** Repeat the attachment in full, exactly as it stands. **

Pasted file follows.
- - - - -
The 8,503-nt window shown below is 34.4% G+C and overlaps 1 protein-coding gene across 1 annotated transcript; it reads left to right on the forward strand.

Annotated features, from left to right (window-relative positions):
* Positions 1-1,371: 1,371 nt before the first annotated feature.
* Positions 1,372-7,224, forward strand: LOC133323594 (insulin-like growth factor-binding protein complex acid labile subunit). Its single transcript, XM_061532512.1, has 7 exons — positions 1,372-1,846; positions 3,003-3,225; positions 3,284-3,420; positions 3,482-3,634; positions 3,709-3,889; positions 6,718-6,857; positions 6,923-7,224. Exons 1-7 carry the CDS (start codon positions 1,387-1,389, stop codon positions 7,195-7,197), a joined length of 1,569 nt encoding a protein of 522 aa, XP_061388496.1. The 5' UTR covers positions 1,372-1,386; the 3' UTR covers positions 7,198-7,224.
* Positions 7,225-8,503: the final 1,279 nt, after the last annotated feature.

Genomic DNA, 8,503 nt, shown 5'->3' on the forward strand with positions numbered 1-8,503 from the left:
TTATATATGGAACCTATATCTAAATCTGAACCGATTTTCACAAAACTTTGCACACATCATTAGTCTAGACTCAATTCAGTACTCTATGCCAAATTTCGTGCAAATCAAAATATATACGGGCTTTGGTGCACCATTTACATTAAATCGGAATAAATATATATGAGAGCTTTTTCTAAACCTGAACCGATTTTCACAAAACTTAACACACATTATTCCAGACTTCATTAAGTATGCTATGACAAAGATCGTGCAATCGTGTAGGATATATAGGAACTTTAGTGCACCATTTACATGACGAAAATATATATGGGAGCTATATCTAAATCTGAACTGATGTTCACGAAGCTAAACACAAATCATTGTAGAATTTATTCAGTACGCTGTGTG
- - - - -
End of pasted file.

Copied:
The 8,503-nt window shown below is 34.4% G+C and overlaps 1 protein-coding gene across 1 annotated transcript; it reads left to right on the forward strand.

Annotated features, from left to right (window-relative positions):
* Positions 1-1,371: 1,371 nt before the first annotated feature.
* Positions 1,372-7,224, forward strand: LOC133323594 (insulin-like growth factor-binding protein complex acid labile subunit). Its single transcript, XM_061532512.1, has 7 exons — positions 1,372-1,846; positions 3,003-3,225; positions 3,284-3,420; positions 3,482-3,634; positions 3,709-3,889; positions 6,718-6,857; positions 6,923-7,224. Exons 1-7 carry the CDS (start codon positions 1,387-1,389, stop codon positions 7,195-7,197), a joined length of 1,569 nt encoding a protein of 522 aa, XP_061388496.1. The 5' UTR covers positions 1,372-1,386; the 3' UTR covers positions 7,198-7,224.
* Positions 7,225-8,503: the final 1,279 nt, after the last annotated feature.

Genomic DNA, 8,503 nt, shown 5'->3' on the forward strand with positions numbered 1-8,503 from the left:
TTATATATGGAACCTATATCTAAATCTGAACCGATTTTCACAAAACTTTGCACACATCATTAGTCTAGACTCAATTCAGTACTCTATGCCAAATTTCGTGCAAATCAAAATATATACGGGCTTTGGTGCACCATTTACATTAAATCGGAATAAATATATATGAGAGCTTTTTCTAAACCTGAACCGATTTTCACAAAACTTAACACACATTATTCCAGACTTCATTAAGTATGCTATGACAAAGATCGTGCAATCGTGTAGGATATATAGGAACTTTAGTGCACCATTTACATGACGAAAATATATATGGGAGCTATATCTAAATCTGAACTGATGTTCACGAAGCTAAACACAAATCATTGTAGAATTTATTCAGTACGCTGTGTG